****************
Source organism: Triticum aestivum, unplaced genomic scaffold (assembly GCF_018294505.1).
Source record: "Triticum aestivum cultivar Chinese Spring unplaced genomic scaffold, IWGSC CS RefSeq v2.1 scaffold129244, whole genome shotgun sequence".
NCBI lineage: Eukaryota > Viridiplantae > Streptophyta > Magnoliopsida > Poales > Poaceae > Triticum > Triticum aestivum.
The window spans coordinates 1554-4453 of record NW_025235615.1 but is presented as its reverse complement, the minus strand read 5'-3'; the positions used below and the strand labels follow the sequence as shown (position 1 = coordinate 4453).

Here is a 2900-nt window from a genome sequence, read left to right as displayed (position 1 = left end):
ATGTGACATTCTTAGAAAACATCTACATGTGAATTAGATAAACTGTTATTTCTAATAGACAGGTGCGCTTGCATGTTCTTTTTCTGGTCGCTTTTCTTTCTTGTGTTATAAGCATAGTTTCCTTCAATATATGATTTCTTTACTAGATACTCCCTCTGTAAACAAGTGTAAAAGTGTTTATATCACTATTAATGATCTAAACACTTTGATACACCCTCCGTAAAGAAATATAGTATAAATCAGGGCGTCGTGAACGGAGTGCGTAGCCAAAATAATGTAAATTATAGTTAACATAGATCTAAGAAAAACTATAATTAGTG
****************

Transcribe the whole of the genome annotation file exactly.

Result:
Source organism: Triticum aestivum, unplaced genomic scaffold (assembly GCF_018294505.1).
Source record: "Triticum aestivum cultivar Chinese Spring unplaced genomic scaffold, IWGSC CS RefSeq v2.1 scaffold129244, whole genome shotgun sequence".
NCBI lineage: Eukaryota > Viridiplantae > Streptophyta > Magnoliopsida > Poales > Poaceae > Triticum > Triticum aestivum.
The window spans coordinates 1554-4453 of record NW_025235615.1 but is presented as its reverse complement, the minus strand read 5'-3'; the positions used below and the strand labels follow the sequence as shown (position 1 = coordinate 4453).

Here is a 2900-nt window from a genome sequence, read left to right as displayed (position 1 = left end):
ATGTGACATTCTTAGAAAACATCTACATGTGAATTAGATAAACTGTTATTTCTAATAGACAGGTGCGCTTGCATGTTCTTTTTCTGGTCGCTTTTCTTTCTTGTGTTATAAGCATAGTTTCCTTCAATATATGATTTCTTTACTAGATACTCCCTCTGTAAACAAGTGTAAAAGTGTTTATATCACTATTAATGATCTAAACACTTTGATACACCCTCCGTAAAGAAATATAGTATAAATCAGGGCGTCGTGAACGGAGTGCGTAGCCAAAATAATGTAAATTATAGTTAACATAGATCTAAGAAAAACTATAATTAGTG